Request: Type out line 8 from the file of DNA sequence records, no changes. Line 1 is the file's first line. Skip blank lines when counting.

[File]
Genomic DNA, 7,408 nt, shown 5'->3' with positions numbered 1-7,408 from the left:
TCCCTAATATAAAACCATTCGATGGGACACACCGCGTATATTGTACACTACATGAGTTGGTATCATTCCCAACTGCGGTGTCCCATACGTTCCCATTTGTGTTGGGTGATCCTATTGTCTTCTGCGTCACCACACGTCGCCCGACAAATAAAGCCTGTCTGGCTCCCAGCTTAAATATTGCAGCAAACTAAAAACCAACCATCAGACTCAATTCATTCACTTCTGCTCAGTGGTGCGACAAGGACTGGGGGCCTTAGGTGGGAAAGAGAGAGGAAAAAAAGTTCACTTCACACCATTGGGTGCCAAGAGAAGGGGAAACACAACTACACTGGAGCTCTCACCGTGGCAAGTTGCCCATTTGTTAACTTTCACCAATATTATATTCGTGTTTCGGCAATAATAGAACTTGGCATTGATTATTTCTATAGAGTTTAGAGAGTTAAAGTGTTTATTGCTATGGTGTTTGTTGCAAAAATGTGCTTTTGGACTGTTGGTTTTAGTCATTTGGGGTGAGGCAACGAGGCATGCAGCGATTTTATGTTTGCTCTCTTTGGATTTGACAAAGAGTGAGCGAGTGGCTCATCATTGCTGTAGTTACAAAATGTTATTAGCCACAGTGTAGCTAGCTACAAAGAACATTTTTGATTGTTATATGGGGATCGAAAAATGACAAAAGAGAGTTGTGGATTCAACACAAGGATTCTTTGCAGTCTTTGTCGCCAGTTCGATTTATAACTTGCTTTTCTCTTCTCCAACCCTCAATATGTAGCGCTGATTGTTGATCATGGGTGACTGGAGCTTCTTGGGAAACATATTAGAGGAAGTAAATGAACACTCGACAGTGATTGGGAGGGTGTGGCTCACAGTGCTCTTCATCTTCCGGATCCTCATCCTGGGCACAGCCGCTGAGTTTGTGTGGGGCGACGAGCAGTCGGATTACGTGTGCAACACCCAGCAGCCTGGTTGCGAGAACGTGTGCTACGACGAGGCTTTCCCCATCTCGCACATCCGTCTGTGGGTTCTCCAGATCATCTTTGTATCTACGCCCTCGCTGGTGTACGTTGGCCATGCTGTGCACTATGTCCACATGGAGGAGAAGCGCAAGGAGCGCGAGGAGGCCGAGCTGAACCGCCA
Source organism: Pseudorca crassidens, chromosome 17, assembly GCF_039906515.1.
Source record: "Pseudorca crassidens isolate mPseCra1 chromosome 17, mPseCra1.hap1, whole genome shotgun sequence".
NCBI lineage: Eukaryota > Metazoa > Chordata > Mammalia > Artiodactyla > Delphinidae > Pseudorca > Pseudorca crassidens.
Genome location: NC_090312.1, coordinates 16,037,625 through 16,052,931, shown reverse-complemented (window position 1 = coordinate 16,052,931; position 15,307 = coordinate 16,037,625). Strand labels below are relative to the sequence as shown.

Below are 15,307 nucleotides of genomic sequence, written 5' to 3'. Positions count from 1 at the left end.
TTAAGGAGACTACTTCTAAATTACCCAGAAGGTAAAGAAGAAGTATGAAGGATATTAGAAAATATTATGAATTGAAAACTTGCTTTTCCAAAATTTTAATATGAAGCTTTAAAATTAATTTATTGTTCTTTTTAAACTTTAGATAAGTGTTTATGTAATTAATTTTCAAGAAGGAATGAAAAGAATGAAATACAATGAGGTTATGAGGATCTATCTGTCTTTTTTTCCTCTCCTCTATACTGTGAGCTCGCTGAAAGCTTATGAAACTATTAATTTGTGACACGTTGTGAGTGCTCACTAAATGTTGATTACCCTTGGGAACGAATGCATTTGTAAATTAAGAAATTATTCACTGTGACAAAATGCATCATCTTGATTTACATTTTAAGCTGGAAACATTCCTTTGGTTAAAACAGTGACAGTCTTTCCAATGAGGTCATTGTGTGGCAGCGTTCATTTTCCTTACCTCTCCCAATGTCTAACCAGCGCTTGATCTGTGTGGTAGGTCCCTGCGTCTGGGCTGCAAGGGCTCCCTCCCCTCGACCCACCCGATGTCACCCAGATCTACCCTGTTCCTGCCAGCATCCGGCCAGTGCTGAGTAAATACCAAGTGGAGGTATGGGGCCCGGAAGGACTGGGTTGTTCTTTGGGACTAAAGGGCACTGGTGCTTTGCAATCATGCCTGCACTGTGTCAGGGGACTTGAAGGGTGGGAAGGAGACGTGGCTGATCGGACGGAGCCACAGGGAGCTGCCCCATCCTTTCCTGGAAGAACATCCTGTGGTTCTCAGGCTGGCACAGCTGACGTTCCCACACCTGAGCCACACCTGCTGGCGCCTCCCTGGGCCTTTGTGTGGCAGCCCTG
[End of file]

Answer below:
TTAAGGAGACTACTTCTAAATTACCCAGAAGGTAAAGAAGAAGTATGAAGGATATTAGAAAATATTATGAATTGAAAACTTGCTTTTCCAAAATTTTAATATGAAGCTTTAAAATTAATTTATTGTTCTTTTTAAACTTTAGATAAGTGTTTATGTAATTAATTTTCAAGAAGGAATGAAAAGAATGAAATACAATGAGGTTATGAGGATCTATCTGTCTTTTTTTCCTCTCCTCTATACTGTGAGCTCGCTGAAAGCTTATGAAACTATTAATTTGTGACACGTTGTGAGTGCTCACTAAATGTTGATTACCCTTGGGAACGAATGCATTTGTAAATTAAGAAATTATTCACTGTGACAAAATGCATCATCTTGATTTACATTTTAAGCTGGAAACATTCCTTTGGTTAAAACAGTGACAGTCTTTCCAATGAGGTCATTGTGTGGCAGCGTTCATTTTCCTTACCTCTCCCAATGTCTAACCAGCGCTTGATCTGTGTGGTAGGTCCCTGCGTCTGGGCTGCAAGGGCTCCCTCCCCTCGACCCACCCGATGTCACCCAGATCTACCCTGTTCCTGCCAGCATCCGGCCAGTGCTGAGTAAATACCAAGTGGAGGTATGGGGCCCGGAAGGACTGGGTTGTTCTTTGGGACTAAAGGGCACTGGTGCTTTGCAATCATGCCTGCACTGTGTCAGGGGACTTGAAGGGTGGGAAGGAGACGTGGCTGATCGGACGGAGCCACAGGGAGCTGCCCCATCCTTTCCTGGAAGAACATCCTGTGGTTCTCAGGCTGGCACAGCTGACGTTCCCACACCTGAGCCACACCTGCTGGCGCCTCCCTGGGCCTTTGTGTGGCAGCCCTG